The FIU Center for Children and Families is hosting two informational sessions in English ( 11 a.m.- noon) and Spanish (noon-1 p.m.) on how caregivers can help children and teens cope with large-scale traumatic events. The sessions are open to the public and will stream live on the CCF’s Facebook page.
 
Speaker: Isabel Rodriguez-Duncan, LCSW, Ed.S.- Clinical Operations Manager and Clinician, CCF
 

 

Isabel specializes in the delivery of clinical services to school-aged youth with special needs including treatment of ADHD, conduct disorder, substance abuse, oppositional defiant disorder, anxiety disorders, psychosis, and mood disorders. Mrs. Rodriguez-Duncan’s clinical experience includes crisis management, suicide, and bullying/violence prevention.

Free Parenting Workshop: How to Talk to Your Kids About Depression and Suicide

About the Workshop:

This presentation will cover how common depression and suicide are among kids, how kids become exposed to this content through the media and their friends, and how parents can recognize early warning signs. Parents will also be provided with evidence-based tips for discussing these topics with their kids and when it is appropriate to do so. Finally, parents will be provided with resources about discussing depression and suicide and what to do if they are concerned for their child. Time for role plays and questions will be available. 

About the Speaker:

 

Carlos Yeguez is an FIU Clinical Science Program doctoral student in the Child Anxiety and Phobia Program (CAPP). His research broadly focuses on the development and course of self-injurious thoughts and behaviors in children and adolescents. He is primarily interested in examining how early risk factors are exacerbated across development and confer risk for suicide in adolescence and young adulthood. His work aims to use this knowledge to develop adaptive, evidence-based, and cost-effective interventions for youths to improve socio-emotional development and prevent suicide and other forms of self-injury.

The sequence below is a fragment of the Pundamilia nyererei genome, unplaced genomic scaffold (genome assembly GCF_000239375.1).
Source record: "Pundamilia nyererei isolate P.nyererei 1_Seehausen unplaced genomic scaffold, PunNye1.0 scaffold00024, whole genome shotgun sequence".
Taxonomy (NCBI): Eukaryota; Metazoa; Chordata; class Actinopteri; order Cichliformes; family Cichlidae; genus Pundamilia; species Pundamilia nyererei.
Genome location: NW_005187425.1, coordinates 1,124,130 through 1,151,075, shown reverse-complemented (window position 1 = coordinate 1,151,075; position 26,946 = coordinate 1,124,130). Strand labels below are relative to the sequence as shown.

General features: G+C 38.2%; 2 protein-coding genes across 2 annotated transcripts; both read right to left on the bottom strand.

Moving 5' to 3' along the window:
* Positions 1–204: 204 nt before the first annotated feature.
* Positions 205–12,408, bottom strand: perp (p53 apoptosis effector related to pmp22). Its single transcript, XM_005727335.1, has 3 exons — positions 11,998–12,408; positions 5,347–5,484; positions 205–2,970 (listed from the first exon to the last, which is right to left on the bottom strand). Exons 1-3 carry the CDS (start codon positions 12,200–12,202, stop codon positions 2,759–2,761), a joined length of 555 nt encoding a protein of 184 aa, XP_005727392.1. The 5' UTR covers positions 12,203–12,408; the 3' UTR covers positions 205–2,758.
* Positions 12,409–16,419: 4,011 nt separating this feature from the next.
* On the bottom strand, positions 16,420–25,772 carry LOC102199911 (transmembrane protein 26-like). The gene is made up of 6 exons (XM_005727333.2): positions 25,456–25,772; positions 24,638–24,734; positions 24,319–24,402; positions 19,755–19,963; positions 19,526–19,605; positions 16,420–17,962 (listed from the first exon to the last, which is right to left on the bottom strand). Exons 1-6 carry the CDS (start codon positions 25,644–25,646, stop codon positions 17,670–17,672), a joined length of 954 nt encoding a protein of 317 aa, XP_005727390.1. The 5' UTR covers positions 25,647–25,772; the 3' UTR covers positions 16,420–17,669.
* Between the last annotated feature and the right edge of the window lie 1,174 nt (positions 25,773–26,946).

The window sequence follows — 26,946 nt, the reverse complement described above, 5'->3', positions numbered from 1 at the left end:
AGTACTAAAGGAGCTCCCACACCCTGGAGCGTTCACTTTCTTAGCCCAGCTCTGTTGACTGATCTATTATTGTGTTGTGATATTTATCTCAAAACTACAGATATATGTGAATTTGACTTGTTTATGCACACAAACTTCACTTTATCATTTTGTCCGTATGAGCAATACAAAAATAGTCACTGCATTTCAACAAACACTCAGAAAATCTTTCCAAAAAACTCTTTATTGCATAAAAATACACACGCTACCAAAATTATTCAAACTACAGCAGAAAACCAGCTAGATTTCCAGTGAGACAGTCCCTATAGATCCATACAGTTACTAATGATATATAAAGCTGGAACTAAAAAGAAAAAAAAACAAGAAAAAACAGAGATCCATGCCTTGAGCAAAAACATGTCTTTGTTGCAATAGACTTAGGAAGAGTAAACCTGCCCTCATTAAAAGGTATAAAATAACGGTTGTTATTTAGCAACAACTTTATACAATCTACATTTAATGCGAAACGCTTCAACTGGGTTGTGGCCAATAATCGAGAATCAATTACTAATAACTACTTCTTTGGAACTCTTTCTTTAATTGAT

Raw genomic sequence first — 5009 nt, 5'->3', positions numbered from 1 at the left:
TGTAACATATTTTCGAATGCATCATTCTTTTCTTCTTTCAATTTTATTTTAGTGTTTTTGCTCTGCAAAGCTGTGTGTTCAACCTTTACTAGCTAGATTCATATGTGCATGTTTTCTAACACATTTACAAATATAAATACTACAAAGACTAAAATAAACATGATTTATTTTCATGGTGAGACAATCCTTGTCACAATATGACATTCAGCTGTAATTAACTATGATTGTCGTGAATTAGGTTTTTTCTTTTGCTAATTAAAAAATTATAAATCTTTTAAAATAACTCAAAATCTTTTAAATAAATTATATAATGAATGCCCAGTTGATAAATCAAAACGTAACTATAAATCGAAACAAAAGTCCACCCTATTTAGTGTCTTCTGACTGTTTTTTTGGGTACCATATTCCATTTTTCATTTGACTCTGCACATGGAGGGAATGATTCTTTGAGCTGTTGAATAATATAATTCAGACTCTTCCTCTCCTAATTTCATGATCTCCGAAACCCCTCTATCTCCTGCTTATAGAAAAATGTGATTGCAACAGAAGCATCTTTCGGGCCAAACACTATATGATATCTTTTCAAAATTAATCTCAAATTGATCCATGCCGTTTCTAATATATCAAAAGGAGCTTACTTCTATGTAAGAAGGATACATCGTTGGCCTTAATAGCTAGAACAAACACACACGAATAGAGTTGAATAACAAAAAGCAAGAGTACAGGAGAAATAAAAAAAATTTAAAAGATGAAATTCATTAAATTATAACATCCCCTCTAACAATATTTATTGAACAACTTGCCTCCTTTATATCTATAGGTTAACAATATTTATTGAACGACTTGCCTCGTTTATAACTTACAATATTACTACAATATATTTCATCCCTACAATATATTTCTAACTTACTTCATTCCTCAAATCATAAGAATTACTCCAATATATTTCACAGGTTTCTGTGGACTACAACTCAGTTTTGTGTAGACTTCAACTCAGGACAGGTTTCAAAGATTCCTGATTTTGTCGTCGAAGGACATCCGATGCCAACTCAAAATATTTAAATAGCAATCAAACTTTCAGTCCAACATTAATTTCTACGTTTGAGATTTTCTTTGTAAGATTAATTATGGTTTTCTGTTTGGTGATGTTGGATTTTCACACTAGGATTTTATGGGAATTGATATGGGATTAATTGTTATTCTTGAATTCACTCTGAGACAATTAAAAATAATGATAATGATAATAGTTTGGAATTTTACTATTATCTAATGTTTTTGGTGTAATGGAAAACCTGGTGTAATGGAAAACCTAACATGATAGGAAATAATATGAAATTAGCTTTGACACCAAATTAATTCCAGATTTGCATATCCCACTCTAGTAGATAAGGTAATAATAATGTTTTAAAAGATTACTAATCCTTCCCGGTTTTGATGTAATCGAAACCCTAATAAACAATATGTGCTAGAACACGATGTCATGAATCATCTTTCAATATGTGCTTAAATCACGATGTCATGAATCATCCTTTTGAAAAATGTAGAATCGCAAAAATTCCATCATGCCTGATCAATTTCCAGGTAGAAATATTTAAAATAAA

Speaker Series: How Developmental Science Can Improve Population Health and Well-Being at Birth

Speaker:

Kenneth Dodge, Ph.D., Pritzker Professor of Public Policy, Professor of Psychology and Neuroscience, Duke University 

Based on the presentation, participants will earn one free continuing education credit and be able to:

  1. Describe a theory of how children develop violent behavior patterns through early life experiences and cognitive processing.
  2. Recite the empirical evidence supporting interventions to prevent violent behavior in children. 
  3. Apply this knowledge to inform their clinical practice in school and clinic settings.”

About the speaker:

Kenneth A. Dodge is the Pritzker Professor of Public Policy and of Psychology and Neuroscience at Duke University. He studies the development and prevention of aggressive and violent behaviors in children and families. He helped create the Fast Track program to prevent violent behavior in high-risk children and the Family Connects program to lower population rates of early child abuse. Dodge has published more than 500 scientific articles which have been cited more than 90,000 times, and he was elected into the National Academy of Medicine in 2015.

 

 

 

Free Parenting Workshop: Tips for Reducing Anxiety in Children

 

About the workshop:

This workshop will discuss empirically supported tips for parents to reduce children’s symptoms of anxiety. Specifically, the workshop will address commonly used behavioral strategies that parents can use prior to, in the moment of, and following anxiety-provoking experiences for their children. Time for questions, role-plays, and problem-solving real-life examples will be provided.

About the Speaker:

Natalie Hong, B.S. is a doctoral student in the Clinical Science Ph.D. program and a member of the Mental Health Interventions and Technology Lab at Florida International University. Natalie’s research interests focus on informed decision-making for children who exhibit slower or fewer improvements over the course of an intervention. She is particularly excited about work investigating tailoring interventions (e.g., Sequential Multiple Assignment Randomized Trials) to improve efficiency and efficacy of treatments. Additionally, she is interested in examining effective methods for utilizing parents as the agents of change in their children’s treatment.

 

 

 

 

Speaker Series: Translating Developmental Psychopathology Findings to Develop Interventions for Individuals with ADHD Across the Lifespan

Speaker:

Andrea Chronis-Tuscano, Ph.D., Professor, University of Maryland

Based on the presentation, participants will earn one free continuing education credit and be able to:

1. To demonstrate the role of parenting, parent psychopathology and other environmental factors that predict the course of comorbidity and impairment in children with ADHD.

2. To describe novel interventions targeting these risk and protective factors.